Newspaper article The Florida Times Union

For Him, the Church Bell Tolls; Worshiper Sees Historic Bell Restored

Newspaper article The Florida Times Union

For Him, the Church Bell Tolls; Worshiper Sees Historic Bell Restored

Article excerpt

Byline: Sandy Strickland, Times-Union staff writer

The old brass bell lay at the bottom of the ocean until finding a new resting place in the steeple of St. Nicholas Park Christian Church.

But for more than 45 years, it never tolled the call to worship. Until now.

A few months ago, longtime member R.A. Tyre decided he wanted to hear the bell ring before he died.

So Tyre, who will be 85 in April, paid for the bell to be cleaned and the mounting repaired.

On a recent Sunday, its rich timbre was heard for the first time in decades. Tyre, sitting in his wheelchair decorated with a University of Georgia logo, did the honors.

"We built a ramp for him, and he had a smile on his face from ear to ear as he rang the bell," said the Rev. Ben Brown, pastor of the church at 3226 Beach Blvd. "He said that if you've got a bell in a church, it ought to ring."

Since then, Tyre spent some time in the hospital, but Brown's granddaughter and her Sunday school class rang the bell again on his behalf.

For many years, the 100-pound bell was carried in the bow of the Dixie Crystal, a ship that ferried sugar, cigars and rum from Cuba to Jacksonville after the Civil War. In 1928, the ship went down in a bad storm off the coast of St. Augustine, Brown said. In 1935, the bell was recovered in a diving operation.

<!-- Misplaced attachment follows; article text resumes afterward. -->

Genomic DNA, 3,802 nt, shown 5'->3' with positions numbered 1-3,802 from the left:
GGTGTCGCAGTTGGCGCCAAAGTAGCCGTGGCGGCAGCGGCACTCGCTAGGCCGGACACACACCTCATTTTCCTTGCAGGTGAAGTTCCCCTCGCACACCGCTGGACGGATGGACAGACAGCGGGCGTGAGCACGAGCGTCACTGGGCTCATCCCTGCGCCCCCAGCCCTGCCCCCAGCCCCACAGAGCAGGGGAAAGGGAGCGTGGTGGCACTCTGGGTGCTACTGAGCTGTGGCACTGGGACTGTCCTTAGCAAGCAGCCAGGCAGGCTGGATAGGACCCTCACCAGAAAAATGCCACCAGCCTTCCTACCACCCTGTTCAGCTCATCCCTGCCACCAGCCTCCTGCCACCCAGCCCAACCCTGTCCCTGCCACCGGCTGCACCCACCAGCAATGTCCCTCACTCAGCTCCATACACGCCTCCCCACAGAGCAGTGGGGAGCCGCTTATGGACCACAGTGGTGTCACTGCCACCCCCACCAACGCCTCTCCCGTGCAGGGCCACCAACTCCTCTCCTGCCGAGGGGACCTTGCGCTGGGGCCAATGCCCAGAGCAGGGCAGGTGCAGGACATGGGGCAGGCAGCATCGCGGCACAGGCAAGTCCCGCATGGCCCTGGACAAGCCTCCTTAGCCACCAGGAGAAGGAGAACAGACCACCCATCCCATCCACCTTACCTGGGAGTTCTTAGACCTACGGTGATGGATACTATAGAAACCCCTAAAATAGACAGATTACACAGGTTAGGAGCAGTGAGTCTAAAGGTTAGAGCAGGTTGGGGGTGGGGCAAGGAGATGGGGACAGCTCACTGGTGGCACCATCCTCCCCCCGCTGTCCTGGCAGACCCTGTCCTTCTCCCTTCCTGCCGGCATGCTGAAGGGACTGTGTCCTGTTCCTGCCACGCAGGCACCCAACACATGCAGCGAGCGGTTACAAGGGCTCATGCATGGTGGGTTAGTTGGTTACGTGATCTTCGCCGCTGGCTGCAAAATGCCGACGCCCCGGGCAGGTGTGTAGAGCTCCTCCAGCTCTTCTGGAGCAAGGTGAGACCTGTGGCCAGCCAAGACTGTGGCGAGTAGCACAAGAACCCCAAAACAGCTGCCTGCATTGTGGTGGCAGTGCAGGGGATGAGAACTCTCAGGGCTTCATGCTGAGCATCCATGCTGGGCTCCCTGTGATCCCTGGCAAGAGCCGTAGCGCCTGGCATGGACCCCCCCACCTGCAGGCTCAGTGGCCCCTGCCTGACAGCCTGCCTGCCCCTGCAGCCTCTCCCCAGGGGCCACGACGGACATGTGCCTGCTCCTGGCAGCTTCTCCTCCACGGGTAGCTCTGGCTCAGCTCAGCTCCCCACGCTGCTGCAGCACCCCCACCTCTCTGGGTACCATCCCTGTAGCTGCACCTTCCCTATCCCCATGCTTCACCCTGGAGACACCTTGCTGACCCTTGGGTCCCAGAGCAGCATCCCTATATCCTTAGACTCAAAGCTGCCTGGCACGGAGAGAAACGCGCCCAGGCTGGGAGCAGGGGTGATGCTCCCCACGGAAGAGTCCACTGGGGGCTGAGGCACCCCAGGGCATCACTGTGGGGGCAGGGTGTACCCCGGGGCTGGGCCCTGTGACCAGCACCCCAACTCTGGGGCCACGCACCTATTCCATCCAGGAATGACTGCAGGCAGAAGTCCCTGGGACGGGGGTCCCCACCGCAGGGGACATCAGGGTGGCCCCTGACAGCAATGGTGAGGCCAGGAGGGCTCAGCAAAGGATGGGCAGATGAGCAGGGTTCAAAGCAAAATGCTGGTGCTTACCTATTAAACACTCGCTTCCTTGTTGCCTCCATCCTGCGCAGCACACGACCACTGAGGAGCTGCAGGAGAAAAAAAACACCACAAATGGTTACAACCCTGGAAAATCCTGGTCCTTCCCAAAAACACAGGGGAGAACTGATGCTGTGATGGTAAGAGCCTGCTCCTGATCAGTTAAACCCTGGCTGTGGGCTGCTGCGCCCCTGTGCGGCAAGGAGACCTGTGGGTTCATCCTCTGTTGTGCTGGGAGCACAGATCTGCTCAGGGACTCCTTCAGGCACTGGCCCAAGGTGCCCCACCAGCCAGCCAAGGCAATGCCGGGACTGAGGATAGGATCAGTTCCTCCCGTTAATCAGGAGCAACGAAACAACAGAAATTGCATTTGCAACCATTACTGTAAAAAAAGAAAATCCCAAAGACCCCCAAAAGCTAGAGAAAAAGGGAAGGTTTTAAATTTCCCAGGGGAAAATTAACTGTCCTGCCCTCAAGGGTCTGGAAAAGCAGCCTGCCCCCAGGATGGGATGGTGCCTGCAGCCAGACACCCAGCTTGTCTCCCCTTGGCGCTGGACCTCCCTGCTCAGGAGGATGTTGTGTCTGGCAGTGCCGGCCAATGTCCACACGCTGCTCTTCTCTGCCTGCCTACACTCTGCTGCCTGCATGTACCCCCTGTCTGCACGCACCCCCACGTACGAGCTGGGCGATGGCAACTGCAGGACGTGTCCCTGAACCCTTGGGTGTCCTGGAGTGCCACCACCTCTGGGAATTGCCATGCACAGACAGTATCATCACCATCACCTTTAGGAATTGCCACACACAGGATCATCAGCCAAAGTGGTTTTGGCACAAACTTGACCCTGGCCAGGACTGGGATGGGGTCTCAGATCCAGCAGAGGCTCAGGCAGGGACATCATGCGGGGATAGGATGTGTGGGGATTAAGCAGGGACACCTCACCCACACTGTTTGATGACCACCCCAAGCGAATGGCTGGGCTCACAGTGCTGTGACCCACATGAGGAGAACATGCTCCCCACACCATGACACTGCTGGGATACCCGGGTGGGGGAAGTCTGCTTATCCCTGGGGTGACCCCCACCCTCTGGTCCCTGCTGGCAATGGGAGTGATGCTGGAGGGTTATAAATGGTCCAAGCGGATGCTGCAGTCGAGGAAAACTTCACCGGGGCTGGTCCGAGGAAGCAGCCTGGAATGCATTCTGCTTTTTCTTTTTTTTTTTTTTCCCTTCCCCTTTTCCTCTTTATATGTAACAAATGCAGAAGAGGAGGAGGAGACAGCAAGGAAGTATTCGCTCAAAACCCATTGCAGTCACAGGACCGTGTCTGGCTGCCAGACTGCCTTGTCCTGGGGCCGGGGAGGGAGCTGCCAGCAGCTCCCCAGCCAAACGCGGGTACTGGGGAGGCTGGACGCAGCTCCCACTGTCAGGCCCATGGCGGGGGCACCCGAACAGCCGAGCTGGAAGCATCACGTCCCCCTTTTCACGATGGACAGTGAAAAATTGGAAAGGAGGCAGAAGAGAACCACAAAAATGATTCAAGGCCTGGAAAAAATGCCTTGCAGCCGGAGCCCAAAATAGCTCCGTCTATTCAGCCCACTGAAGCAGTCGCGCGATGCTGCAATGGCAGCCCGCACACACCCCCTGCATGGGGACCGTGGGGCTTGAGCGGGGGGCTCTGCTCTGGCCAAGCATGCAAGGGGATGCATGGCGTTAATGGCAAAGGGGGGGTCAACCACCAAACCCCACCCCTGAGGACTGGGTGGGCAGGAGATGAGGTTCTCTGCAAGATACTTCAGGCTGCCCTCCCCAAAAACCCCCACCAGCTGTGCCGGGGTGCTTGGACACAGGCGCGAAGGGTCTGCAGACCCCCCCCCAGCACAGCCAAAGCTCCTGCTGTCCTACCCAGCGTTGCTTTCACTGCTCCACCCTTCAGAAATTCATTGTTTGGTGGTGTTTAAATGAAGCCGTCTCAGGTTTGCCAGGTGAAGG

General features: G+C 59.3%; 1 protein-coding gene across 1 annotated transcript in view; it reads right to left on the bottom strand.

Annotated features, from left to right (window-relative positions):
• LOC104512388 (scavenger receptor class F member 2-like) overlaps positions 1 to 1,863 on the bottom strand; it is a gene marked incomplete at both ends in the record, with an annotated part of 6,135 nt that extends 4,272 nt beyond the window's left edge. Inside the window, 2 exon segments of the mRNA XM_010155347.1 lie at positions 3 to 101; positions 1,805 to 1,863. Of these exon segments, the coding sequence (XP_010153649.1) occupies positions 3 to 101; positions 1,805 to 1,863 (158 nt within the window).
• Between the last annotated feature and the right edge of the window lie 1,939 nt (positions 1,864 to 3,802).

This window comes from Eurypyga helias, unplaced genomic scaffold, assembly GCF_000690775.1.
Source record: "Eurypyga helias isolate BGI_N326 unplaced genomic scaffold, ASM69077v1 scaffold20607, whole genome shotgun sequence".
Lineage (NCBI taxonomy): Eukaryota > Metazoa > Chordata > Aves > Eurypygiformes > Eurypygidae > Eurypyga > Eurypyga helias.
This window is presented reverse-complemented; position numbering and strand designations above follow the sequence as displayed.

Some time later, the bell was purchased by a man who donated it to St. Nicholas Park in memory of a loved one. However, the church's original white wooden sanctuary wasn't big enough to house the bell, and it was placed in storage.

The sanctuary was built in 1920 in what was then swamplands with little more than scrub oaks and a few hog farms. It was the first Protestant church to cross the St. Johns River into that area of the Southside and served as a navigational marker, Brown said.

Indeed, he said, members earned money for the church by selling three pieces of fried chicken and a biscuit for a quarter to riders who had crossed the ferry and were waiting for the train to the beach.

When the current Spanish mission-style building -- which resembles the Alamo -- was completed in 1953, the bell was installed in its tower. …

Search by... Author
Show... All Results Primary Sources Peer-reviewed

Oops!

An unknown error has occurred. Please click the button below to reload the page. If the problem persists, please try again in a little while.